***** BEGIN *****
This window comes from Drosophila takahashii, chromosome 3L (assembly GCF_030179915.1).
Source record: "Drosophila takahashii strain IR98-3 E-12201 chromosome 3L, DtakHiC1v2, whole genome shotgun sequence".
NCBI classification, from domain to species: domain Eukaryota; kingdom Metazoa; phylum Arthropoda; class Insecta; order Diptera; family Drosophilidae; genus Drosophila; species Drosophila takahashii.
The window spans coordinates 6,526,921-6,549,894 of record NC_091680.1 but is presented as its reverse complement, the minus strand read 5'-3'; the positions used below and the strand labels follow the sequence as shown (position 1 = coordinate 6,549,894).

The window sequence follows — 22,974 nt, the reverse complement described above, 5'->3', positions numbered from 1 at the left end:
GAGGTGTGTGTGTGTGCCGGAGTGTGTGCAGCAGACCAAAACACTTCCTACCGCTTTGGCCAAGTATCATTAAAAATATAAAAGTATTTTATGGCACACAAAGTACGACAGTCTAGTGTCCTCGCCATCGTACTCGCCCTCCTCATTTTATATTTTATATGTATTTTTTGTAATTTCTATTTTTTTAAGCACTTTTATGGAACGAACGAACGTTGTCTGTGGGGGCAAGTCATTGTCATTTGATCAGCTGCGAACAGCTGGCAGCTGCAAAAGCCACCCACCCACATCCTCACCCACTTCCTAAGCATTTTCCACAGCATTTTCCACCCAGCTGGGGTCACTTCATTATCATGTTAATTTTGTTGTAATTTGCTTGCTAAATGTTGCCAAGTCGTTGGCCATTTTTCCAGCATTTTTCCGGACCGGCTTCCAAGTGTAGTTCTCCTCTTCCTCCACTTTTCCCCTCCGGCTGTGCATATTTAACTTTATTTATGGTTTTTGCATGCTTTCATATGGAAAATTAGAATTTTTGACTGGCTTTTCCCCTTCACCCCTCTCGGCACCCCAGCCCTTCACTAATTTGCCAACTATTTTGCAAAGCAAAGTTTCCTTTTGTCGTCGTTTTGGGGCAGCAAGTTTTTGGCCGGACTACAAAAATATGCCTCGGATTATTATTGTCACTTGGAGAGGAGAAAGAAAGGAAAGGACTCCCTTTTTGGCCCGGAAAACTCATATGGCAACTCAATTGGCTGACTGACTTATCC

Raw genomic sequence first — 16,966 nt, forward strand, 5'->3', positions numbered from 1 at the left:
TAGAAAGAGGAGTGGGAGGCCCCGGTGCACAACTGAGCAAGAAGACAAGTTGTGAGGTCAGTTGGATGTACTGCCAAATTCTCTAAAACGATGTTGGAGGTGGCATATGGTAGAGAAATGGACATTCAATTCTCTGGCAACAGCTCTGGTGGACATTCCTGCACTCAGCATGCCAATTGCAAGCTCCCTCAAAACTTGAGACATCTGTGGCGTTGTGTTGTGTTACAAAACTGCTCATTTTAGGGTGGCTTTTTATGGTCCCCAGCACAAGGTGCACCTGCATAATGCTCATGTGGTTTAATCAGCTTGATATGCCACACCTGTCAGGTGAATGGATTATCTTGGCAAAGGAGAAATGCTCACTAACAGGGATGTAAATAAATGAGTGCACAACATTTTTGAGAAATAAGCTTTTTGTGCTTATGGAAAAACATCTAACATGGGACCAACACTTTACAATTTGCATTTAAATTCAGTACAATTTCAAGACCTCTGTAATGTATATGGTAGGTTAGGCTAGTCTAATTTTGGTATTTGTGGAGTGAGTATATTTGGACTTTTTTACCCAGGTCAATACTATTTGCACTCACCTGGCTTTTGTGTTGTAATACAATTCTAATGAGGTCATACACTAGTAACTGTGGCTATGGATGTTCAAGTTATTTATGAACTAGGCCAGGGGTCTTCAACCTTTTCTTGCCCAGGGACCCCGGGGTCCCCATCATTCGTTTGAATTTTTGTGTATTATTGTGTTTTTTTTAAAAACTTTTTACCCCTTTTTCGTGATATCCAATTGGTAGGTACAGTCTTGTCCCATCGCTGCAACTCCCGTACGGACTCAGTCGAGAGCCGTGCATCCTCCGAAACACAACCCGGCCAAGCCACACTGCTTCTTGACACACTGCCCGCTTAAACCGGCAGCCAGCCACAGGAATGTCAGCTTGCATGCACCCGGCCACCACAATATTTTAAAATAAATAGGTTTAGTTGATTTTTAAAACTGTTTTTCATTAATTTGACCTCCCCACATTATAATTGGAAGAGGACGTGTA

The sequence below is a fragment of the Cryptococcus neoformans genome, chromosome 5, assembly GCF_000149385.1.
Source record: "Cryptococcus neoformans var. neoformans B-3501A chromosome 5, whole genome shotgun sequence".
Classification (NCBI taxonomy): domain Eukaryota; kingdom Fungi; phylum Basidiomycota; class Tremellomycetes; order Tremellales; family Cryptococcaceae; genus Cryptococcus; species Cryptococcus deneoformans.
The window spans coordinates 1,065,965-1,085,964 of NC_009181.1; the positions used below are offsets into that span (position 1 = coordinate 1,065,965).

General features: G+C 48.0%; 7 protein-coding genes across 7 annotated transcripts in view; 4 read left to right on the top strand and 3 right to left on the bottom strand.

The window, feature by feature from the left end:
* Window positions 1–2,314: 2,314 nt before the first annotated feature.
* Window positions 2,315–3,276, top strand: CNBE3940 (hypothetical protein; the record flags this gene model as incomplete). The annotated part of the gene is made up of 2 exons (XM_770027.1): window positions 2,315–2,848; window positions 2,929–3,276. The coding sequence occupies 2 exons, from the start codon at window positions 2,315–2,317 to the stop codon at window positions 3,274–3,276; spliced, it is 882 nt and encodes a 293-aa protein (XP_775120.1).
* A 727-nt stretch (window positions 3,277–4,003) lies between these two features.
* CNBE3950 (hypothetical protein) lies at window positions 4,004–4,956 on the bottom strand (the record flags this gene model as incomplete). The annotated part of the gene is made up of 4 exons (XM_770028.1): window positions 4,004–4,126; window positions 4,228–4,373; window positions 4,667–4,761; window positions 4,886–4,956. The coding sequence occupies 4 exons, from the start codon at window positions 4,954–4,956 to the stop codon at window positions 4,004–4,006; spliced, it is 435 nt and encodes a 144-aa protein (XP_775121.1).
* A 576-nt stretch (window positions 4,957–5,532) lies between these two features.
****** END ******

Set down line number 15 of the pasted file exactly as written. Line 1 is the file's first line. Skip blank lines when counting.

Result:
* Window positions 1–2,314: 2,314 nt before the first annotated feature.